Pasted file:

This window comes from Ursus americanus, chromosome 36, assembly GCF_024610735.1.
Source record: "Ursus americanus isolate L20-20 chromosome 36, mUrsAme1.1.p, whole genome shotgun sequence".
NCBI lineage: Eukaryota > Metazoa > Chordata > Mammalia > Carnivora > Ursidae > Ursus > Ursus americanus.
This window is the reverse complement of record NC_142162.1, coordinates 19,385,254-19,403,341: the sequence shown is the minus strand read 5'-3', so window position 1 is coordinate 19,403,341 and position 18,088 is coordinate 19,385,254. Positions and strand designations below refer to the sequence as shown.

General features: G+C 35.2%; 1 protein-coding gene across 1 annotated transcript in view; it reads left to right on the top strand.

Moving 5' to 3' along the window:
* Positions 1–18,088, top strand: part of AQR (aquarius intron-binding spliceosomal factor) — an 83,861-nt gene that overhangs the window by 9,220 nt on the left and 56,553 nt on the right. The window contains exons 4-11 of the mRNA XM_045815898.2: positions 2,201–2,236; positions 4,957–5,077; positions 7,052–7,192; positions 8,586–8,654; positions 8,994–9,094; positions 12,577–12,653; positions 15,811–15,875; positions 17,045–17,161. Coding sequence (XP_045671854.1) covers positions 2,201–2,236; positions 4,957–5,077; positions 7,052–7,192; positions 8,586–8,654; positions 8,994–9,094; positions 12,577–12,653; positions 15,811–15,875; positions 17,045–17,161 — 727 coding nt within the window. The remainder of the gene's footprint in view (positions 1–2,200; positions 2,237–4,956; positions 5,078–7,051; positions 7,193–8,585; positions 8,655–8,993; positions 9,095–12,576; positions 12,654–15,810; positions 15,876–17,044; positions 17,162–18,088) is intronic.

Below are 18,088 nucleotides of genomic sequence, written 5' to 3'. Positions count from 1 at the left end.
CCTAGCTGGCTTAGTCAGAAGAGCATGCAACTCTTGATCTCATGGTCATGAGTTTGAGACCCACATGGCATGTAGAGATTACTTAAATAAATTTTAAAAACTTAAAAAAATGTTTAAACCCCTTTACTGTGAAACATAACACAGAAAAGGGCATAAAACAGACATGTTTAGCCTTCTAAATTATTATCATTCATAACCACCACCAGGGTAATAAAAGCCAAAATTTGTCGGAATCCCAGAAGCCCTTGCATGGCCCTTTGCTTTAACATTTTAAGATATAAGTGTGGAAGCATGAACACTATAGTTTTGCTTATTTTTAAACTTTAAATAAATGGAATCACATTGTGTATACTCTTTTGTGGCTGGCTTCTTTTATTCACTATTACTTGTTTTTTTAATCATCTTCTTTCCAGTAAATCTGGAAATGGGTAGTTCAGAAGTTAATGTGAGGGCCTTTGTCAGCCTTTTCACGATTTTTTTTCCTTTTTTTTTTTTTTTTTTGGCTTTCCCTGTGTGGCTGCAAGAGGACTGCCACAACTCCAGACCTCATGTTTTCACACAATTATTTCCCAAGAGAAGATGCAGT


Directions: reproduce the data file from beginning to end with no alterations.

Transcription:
This window comes from Ursus americanus, chromosome 36, assembly GCF_024610735.1.
Source record: "Ursus americanus isolate L20-20 chromosome 36, mUrsAme1.1.p, whole genome shotgun sequence".
NCBI lineage: Eukaryota > Metazoa > Chordata > Mammalia > Carnivora > Ursidae > Ursus > Ursus americanus.
This window is the reverse complement of record NC_142162.1, coordinates 19,385,254-19,403,341: the sequence shown is the minus strand read 5'-3', so window position 1 is coordinate 19,403,341 and position 18,088 is coordinate 19,385,254. Positions and strand designations below refer to the sequence as shown.

General features: G+C 35.2%; 1 protein-coding gene across 1 annotated transcript in view; it reads left to right on the top strand.

Moving 5' to 3' along the window:
* Positions 1–18,088, top strand: part of AQR (aquarius intron-binding spliceosomal factor) — an 83,861-nt gene that overhangs the window by 9,220 nt on the left and 56,553 nt on the right. The window contains exons 4-11 of the mRNA XM_045815898.2: positions 2,201–2,236; positions 4,957–5,077; positions 7,052–7,192; positions 8,586–8,654; positions 8,994–9,094; positions 12,577–12,653; positions 15,811–15,875; positions 17,045–17,161. Coding sequence (XP_045671854.1) covers positions 2,201–2,236; positions 4,957–5,077; positions 7,052–7,192; positions 8,586–8,654; positions 8,994–9,094; positions 12,577–12,653; positions 15,811–15,875; positions 17,045–17,161 — 727 coding nt within the window. The remainder of the gene's footprint in view (positions 1–2,200; positions 2,237–4,956; positions 5,078–7,051; positions 7,193–8,585; positions 8,655–8,993; positions 9,095–12,576; positions 12,654–15,810; positions 15,876–17,044; positions 17,162–18,088) is intronic.

Below are 18,088 nucleotides of genomic sequence, written 5' to 3'. Positions count from 1 at the left end.
CCTAGCTGGCTTAGTCAGAAGAGCATGCAACTCTTGATCTCATGGTCATGAGTTTGAGACCCACATGGCATGTAGAGATTACTTAAATAAATTTTAAAAACTTAAAAAAATGTTTAAACCCCTTTACTGTGAAACATAACACAGAAAAGGGCATAAAACAGACATGTTTAGCCTTCTAAATTATTATCATTCATAACCACCACCAGGGTAATAAAAGCCAAAATTTGTCGGAATCCCAGAAGCCCTTGCATGGCCCTTTGCTTTAACATTTTAAGATATAAGTGTGGAAGCATGAACACTATAGTTTTGCTTATTTTTAAACTTTAAATAAATGGAATCACATTGTGTATACTCTTTTGTGGCTGGCTTCTTTTATTCACTATTACTTGTTTTTTTAATCATCTTCTTTCCAGTAAATCTGGAAATGGGTAGTTCAGAAGTTAATGTGAGGGCCTTTGTCAGCCTTTTCACGATTTTTTTTCCTTTTTTTTTTTTTTTTTTGGCTTTCCCTGTGTGGCTGCAAGAGGACTGCCACAACTCCAGACCTCATGTTTTCACACAATTATTTCCCAAGAGAAGATGCAGT